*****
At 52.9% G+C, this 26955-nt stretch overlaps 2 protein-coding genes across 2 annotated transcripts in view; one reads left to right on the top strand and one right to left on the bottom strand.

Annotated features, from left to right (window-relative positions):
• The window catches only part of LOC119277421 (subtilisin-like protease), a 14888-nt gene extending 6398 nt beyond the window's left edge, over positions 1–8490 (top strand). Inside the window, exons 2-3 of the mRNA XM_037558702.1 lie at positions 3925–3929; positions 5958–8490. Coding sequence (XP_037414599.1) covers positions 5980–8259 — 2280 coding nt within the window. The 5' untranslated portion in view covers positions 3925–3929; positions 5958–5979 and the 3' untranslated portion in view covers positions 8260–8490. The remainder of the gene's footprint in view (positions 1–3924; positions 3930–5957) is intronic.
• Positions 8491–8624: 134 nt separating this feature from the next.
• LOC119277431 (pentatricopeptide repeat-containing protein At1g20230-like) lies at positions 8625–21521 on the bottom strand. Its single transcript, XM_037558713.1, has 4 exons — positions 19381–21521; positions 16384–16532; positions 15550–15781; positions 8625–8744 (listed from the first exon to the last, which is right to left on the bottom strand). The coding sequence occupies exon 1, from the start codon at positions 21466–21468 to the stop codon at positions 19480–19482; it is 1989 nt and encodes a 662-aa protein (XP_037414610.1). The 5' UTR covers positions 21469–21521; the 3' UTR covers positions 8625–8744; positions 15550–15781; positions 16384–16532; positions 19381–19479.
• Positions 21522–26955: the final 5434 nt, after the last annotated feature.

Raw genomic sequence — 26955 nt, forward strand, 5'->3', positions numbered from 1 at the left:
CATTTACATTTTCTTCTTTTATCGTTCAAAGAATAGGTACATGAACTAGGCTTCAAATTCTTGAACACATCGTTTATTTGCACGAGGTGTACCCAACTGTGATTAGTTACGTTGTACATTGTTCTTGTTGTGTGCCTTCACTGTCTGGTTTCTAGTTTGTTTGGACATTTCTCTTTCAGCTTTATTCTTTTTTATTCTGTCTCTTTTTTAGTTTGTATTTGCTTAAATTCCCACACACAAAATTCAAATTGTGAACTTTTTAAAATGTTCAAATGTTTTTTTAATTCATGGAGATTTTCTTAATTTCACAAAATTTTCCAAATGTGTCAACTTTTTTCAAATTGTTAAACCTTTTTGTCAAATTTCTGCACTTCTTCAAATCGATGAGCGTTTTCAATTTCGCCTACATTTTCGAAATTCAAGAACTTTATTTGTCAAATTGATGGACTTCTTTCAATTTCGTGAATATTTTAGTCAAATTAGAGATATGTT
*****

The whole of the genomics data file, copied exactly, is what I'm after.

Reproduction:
At 52.9% G+C, this 26955-nt stretch overlaps 2 protein-coding genes across 2 annotated transcripts in view; one reads left to right on the top strand and one right to left on the bottom strand.

Annotated features, from left to right (window-relative positions):
• The window catches only part of LOC119277421 (subtilisin-like protease), a 14888-nt gene extending 6398 nt beyond the window's left edge, over positions 1–8490 (top strand). Inside the window, exons 2-3 of the mRNA XM_037558702.1 lie at positions 3925–3929; positions 5958–8490. Coding sequence (XP_037414599.1) covers positions 5980–8259 — 2280 coding nt within the window. The 5' untranslated portion in view covers positions 3925–3929; positions 5958–5979 and the 3' untranslated portion in view covers positions 8260–8490. The remainder of the gene's footprint in view (positions 1–3924; positions 3930–5957) is intronic.
• Positions 8491–8624: 134 nt separating this feature from the next.
• LOC119277431 (pentatricopeptide repeat-containing protein At1g20230-like) lies at positions 8625–21521 on the bottom strand. Its single transcript, XM_037558713.1, has 4 exons — positions 19381–21521; positions 16384–16532; positions 15550–15781; positions 8625–8744 (listed from the first exon to the last, which is right to left on the bottom strand). The coding sequence occupies exon 1, from the start codon at positions 21466–21468 to the stop codon at positions 19480–19482; it is 1989 nt and encodes a 662-aa protein (XP_037414610.1). The 5' UTR covers positions 21469–21521; the 3' UTR covers positions 8625–8744; positions 15550–15781; positions 16384–16532; positions 19381–19479.
• Positions 21522–26955: the final 5434 nt, after the last annotated feature.

Raw genomic sequence — 26955 nt, forward strand, 5'->3', positions numbered from 1 at the left:
CATTTACATTTTCTTCTTTTATCGTTCAAAGAATAGGTACATGAACTAGGCTTCAAATTCTTGAACACATCGTTTATTTGCACGAGGTGTACCCAACTGTGATTAGTTACGTTGTACATTGTTCTTGTTGTGTGCCTTCACTGTCTGGTTTCTAGTTTGTTTGGACATTTCTCTTTCAGCTTTATTCTTTTTTATTCTGTCTCTTTTTTAGTTTGTATTTGCTTAAATTCCCACACACAAAATTCAAATTGTGAACTTTTTAAAATGTTCAAATGTTTTTTTAATTCATGGAGATTTTCTTAATTTCACAAAATTTTCCAAATGTGTCAACTTTTTTCAAATTGTTAAACCTTTTTGTCAAATTTCTGCACTTCTTCAAATCGATGAGCGTTTTCAATTTCGCCTACATTTTCGAAATTCAAGAACTTTATTTGTCAAATTGATGGACTTCTTTCAATTTCGTGAATATTTTAGTCAAATTAGAGATATGTT